7 alternatives to your phone’s built-in web browser
Protect your privacy, save data, navigate faster, and do more with these lesser-used mobile browsers.
This story has been updated. It was originally published on September 16, 2018.
More than half of the world’s website traffic comes from mobile devices, and we’re willing to bet a lot of that stems from the browsers built into Android and iOS phones. On Android, Google Chrome (of course) takes pride of place, while iPhones rely on pre-installed versions of Apple’s Safari. But these are far from your only choices.
Just like your computer, your phone offers a variety of options to help you navigate the internet. We collected seven feature-packed web browsers that protect your privacy, reduce your data use, boost your speed, and more.
1. Mozilla Firefox
Mozilla Firefox may be the best-known independent web browser. If you like its popular desktop version, you should try the smart and speedy app for your phone. It really excels at protecting you from the web trackers that want to follow you around the internet.
Inside Firefox’s app, you can disable tracking with a couple of taps, or work in private-browsing mode. The Android version of the browser also supports extensions for everything from ad blocking to password management.
In addition to tracking protection, Firefox has a clean, smart interface. The front page provides a list of your most-visited sites, along with recommended reading based on pages you’ve bookmarked in the past. And like its computer-based cousin, the phone version of the browser lets you save your passwords, bookmarks, and browsing history. If you already use the desktop version, you can sync all of this information, allowing you to jump between devices with ease.
Mozilla Firefox is free for Android and iOS.
2. Opera and Opera Mini
Opera has long been a trusted name in the browsing business, and it has several options for your phone. There’s the standard Opera browser for both major operating systems, but Android users also have access to Opera Mini. There used to be a Mini version for iOS, but that became Opera Touch before disappearing in favor of the Opera browser for iPhone.
All versions of Opera’s mobile browser have been designed for one-handed, on-the-go use, but Opera Mini is especially handy if you want to keep data use to a minimum: it has a built-in data-saving tool that compresses websites and page elements before they show up on your smartphone.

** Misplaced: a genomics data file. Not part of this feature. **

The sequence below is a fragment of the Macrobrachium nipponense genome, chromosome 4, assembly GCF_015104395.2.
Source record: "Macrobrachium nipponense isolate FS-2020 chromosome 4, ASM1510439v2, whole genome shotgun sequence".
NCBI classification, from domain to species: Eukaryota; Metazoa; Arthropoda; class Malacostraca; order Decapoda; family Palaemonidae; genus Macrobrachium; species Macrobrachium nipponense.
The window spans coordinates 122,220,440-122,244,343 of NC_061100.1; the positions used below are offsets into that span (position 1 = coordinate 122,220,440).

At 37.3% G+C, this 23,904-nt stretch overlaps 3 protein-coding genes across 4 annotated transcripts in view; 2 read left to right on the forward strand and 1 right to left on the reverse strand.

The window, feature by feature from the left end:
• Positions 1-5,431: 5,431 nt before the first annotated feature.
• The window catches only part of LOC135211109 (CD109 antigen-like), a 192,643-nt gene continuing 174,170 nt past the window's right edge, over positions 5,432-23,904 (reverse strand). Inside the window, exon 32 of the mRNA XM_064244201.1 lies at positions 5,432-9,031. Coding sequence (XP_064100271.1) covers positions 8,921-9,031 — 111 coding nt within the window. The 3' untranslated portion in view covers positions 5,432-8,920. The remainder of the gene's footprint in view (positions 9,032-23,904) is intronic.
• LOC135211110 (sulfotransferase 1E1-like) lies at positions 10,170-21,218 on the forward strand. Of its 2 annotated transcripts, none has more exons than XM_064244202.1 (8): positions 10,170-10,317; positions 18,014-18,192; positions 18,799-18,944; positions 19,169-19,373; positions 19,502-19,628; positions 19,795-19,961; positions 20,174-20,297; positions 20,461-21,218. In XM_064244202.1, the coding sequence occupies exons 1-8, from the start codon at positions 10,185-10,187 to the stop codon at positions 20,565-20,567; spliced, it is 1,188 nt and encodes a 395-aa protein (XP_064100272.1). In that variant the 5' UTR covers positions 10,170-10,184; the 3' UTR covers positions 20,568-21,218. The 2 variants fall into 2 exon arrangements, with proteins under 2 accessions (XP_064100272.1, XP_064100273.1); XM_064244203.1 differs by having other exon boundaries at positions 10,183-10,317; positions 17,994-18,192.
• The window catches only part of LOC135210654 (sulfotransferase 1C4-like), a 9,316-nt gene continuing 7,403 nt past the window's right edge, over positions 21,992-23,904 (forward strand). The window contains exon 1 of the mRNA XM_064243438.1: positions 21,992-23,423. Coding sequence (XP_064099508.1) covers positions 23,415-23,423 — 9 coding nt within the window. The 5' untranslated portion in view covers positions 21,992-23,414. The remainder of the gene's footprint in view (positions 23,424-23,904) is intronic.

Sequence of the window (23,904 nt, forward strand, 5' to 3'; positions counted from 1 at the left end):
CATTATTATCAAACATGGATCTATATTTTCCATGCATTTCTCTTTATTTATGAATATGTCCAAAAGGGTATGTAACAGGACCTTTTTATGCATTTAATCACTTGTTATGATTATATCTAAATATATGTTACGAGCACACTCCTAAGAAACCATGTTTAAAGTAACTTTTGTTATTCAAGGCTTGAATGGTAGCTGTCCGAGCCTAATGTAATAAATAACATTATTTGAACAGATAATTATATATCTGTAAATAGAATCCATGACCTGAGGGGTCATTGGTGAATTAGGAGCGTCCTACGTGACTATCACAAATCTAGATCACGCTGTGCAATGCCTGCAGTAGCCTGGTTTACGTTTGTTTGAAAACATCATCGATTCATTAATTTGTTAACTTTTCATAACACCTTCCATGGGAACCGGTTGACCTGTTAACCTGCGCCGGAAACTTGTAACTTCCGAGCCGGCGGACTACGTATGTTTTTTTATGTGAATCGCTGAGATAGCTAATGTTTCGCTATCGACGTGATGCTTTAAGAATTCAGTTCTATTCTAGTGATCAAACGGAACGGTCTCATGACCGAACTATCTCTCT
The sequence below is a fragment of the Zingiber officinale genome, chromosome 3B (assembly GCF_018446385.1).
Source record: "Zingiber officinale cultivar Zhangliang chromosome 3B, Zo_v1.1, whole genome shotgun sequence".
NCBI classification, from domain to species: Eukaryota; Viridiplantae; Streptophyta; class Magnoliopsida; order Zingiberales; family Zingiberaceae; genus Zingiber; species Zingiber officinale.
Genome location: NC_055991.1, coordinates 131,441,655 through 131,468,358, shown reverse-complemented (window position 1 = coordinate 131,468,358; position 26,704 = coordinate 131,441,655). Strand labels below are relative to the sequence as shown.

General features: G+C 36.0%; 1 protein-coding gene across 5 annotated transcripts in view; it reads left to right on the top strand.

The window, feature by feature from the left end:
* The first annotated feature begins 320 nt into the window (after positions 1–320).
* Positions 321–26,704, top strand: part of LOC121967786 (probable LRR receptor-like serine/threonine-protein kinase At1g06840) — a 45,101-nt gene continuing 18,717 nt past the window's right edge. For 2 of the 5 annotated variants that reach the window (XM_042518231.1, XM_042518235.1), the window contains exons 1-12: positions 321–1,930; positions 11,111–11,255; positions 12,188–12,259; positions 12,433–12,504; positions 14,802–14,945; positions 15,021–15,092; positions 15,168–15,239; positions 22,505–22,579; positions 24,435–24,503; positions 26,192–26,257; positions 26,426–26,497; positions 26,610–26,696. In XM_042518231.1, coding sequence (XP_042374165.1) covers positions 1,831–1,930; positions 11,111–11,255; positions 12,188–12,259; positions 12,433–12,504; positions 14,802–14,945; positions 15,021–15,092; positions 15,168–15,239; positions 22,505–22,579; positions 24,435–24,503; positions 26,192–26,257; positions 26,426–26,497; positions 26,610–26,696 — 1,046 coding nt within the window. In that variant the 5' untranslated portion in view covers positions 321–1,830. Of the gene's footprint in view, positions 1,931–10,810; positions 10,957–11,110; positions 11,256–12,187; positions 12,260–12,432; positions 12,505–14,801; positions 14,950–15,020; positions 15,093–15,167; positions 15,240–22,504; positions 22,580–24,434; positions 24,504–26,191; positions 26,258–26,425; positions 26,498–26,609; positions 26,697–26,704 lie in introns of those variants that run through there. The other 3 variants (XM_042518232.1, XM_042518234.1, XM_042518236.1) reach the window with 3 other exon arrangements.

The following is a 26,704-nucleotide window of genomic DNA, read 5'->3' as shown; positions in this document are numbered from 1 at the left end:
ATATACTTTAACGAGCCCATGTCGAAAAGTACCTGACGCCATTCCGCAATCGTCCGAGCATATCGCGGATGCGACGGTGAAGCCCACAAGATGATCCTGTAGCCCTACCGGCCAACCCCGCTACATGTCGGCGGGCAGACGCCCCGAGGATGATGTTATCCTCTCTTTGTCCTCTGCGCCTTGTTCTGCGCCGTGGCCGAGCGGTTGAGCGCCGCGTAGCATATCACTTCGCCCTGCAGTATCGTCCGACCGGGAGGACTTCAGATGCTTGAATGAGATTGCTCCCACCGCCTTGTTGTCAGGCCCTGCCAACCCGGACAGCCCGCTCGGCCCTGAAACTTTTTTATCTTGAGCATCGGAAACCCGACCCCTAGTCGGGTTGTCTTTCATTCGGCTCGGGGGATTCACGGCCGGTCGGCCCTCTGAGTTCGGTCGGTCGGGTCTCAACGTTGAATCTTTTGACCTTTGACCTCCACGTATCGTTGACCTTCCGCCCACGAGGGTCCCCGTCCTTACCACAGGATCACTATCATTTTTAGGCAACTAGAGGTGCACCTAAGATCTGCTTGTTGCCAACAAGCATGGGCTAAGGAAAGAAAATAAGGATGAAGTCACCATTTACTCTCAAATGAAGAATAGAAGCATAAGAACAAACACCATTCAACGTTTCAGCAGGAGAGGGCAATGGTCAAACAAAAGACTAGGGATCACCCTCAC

By sending you compressed versions of pages, the browser works exceptionally well on limited or slower internet connections. This also prevents you from blasting through your data plan too quickly—open the app to check exactly how much bandwidth you’re saving. On top of that, Opera further reduces your data use with smart downloads that start and resume based on WiFi availability.
[Related: How to find free WiFi when you really need it]
The compression process doesn’t compromise privacy, either: Opera doesn’t log any of your personal information while it puts pages through its compressor, nor does it apply this to encrypted pages. You also get a bunch of other useful features on all Opera apps, including a private browsing mode, quick links for adding websites to your phone’s home page, the ability to sync passwords and bookmarks with the desktop version of the browser, and a night mode to take the strain off your eyes in the dark.
Opera is free for Android and iOS, and Opera Mini is free for Android.
The Brave browser emphasizes security and privacy. To start with, it comes with a built-in ad-blocker (just remember to whitelist the sites you want to support) so pop-ups won’t weigh down your browsing and websites won’t be able to track you as easily. For even more control, Brave features advanced security settings.
For example, you can prevent all interactive scripts from running on a page. When you’re loading a site, you can tell the browser to only make secure HTTPS connections (where they’re available). Brave also comes with built-in anti-phishing protection to keep you safe from attacks.